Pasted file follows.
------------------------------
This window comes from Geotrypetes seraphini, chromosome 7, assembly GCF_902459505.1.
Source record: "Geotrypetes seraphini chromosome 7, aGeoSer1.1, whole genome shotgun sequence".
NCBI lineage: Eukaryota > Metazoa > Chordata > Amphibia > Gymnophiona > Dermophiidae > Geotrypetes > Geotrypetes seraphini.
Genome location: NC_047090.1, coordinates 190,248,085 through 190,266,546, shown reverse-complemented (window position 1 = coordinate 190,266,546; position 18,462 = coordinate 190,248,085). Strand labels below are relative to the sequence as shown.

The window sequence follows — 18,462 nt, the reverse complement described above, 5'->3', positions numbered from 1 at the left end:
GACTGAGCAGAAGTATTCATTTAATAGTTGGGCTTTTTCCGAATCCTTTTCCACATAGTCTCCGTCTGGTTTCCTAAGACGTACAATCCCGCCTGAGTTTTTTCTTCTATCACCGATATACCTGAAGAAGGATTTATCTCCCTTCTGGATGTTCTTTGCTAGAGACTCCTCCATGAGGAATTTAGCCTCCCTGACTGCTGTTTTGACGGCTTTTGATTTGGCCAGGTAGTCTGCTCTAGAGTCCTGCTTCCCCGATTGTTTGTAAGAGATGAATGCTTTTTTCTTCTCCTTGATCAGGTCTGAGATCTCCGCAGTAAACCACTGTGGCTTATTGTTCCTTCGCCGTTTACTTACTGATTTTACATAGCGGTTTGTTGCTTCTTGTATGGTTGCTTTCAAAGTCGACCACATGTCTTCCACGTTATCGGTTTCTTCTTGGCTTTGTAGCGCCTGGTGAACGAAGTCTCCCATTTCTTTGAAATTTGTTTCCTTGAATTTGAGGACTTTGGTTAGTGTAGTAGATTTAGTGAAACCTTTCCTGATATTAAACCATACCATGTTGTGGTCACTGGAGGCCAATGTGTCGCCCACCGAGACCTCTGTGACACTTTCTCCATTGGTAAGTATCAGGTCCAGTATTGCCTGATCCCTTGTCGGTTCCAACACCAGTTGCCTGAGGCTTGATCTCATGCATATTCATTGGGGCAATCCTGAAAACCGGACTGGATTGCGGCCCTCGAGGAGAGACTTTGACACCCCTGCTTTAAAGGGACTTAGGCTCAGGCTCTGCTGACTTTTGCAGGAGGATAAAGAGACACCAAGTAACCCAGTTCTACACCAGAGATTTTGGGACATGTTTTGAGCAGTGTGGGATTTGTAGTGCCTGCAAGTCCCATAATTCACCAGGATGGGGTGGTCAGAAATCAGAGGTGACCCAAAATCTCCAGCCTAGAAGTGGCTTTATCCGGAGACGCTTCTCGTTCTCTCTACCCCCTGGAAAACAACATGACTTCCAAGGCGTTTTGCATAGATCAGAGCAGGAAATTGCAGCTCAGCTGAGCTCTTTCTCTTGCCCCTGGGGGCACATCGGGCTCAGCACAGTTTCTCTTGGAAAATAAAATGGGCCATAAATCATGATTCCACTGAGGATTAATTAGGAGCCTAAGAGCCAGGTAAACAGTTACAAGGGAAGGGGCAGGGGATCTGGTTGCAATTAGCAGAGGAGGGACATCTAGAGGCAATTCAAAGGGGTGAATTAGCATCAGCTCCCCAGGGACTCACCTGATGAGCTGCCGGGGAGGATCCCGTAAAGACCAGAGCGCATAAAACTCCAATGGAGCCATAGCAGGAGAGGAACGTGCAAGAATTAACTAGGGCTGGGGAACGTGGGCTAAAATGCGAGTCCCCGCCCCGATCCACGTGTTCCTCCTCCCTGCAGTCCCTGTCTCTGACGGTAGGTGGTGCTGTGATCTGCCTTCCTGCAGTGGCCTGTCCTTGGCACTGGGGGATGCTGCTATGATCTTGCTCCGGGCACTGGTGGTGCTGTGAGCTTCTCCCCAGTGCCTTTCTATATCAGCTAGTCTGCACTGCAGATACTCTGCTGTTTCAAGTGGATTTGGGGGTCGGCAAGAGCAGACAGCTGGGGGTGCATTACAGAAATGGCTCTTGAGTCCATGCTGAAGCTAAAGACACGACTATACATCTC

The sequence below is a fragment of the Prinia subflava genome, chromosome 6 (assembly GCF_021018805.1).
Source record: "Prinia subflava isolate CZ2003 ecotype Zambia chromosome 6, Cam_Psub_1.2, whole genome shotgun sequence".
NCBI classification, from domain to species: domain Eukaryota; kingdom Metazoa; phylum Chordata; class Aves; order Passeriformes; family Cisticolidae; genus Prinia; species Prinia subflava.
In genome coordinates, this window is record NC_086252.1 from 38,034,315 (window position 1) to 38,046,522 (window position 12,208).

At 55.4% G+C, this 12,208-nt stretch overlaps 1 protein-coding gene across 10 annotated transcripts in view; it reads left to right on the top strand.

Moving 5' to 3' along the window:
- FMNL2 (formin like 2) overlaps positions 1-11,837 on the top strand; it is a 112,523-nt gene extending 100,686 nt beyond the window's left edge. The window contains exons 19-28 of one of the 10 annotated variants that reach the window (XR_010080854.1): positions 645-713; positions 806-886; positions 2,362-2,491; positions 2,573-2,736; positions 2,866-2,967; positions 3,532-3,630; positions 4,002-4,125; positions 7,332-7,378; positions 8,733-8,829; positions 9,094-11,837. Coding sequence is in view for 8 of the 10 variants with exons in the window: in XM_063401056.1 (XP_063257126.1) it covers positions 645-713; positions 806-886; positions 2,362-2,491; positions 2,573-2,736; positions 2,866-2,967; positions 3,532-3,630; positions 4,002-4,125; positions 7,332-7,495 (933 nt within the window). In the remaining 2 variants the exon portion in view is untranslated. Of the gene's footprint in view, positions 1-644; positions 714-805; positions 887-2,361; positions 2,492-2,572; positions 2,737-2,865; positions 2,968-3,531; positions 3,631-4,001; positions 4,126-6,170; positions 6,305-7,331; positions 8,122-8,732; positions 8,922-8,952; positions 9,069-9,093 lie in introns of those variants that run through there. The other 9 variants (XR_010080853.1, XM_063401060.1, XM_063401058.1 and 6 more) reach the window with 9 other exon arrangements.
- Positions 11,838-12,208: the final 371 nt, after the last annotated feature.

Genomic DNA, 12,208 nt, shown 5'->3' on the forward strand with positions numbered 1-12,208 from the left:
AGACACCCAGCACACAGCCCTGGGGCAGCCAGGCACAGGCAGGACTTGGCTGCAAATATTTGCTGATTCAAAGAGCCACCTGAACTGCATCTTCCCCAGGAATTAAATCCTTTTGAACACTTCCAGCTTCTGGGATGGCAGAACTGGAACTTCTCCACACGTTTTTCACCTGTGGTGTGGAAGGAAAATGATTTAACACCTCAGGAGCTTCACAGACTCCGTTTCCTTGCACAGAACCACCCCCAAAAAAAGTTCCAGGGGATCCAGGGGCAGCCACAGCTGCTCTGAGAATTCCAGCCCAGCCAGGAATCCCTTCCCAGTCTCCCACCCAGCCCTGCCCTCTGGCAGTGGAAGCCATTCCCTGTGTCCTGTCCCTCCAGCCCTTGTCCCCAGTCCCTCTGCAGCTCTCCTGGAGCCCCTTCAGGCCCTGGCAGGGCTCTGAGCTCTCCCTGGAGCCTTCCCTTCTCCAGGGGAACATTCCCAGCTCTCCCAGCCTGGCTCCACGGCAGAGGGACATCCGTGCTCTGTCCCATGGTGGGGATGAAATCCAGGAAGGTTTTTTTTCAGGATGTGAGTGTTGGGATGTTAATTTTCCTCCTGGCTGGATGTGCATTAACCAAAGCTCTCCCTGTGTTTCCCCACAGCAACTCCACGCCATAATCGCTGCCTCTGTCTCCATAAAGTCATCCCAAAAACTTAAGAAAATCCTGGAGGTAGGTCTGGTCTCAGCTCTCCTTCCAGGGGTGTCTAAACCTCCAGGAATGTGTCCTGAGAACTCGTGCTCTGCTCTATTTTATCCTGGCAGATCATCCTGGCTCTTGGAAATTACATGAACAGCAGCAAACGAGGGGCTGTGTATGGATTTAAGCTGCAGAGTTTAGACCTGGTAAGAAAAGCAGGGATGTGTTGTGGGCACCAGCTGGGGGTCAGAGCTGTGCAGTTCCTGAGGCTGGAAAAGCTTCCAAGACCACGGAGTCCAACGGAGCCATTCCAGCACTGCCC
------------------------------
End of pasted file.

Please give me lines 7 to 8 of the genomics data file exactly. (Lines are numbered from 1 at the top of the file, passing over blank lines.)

The sequence below is a fragment of the Prinia subflava genome, chromosome 6 (assembly GCF_021018805.1).
Source record: "Prinia subflava isolate CZ2003 ecotype Zambia chromosome 6, Cam_Psub_1.2, whole genome shotgun sequence".